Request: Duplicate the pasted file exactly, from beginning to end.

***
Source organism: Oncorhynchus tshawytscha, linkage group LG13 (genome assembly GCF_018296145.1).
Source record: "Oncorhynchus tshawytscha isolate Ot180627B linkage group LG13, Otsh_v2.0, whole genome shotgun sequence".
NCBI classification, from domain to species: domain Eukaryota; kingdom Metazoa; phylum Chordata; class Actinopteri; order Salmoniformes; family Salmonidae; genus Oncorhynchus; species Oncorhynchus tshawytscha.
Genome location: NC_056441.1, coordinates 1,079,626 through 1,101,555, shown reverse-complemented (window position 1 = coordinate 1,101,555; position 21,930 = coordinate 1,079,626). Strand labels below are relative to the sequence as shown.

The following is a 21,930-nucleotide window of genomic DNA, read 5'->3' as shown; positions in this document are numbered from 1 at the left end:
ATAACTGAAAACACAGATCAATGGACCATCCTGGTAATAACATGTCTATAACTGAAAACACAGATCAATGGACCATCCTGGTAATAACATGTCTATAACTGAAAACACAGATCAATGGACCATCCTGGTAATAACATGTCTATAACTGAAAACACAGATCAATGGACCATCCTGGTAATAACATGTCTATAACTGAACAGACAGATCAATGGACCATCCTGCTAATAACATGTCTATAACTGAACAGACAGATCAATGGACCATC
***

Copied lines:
Source organism: Oncorhynchus tshawytscha, linkage group LG13 (genome assembly GCF_018296145.1).
Source record: "Oncorhynchus tshawytscha isolate Ot180627B linkage group LG13, Otsh_v2.0, whole genome shotgun sequence".
NCBI classification, from domain to species: domain Eukaryota; kingdom Metazoa; phylum Chordata; class Actinopteri; order Salmoniformes; family Salmonidae; genus Oncorhynchus; species Oncorhynchus tshawytscha.
Genome location: NC_056441.1, coordinates 1,079,626 through 1,101,555, shown reverse-complemented (window position 1 = coordinate 1,101,555; position 21,930 = coordinate 1,079,626). Strand labels below are relative to the sequence as shown.

The following is a 21,930-nucleotide window of genomic DNA, read 5'->3' as shown; positions in this document are numbered from 1 at the left end:
ATAACTGAAAACACAGATCAATGGACCATCCTGGTAATAACATGTCTATAACTGAAAACACAGATCAATGGACCATCCTGGTAATAACATGTCTATAACTGAAAACACAGATCAATGGACCATCCTGGTAATAACATGTCTATAACTGAAAACACAGATCAATGGACCATCCTGGTAATAACATGTCTATAACTGAACAGACAGATCAATGGACCATCCTGCTAATAACATGTCTATAACTGAACAGACAGATCAATGGACCATC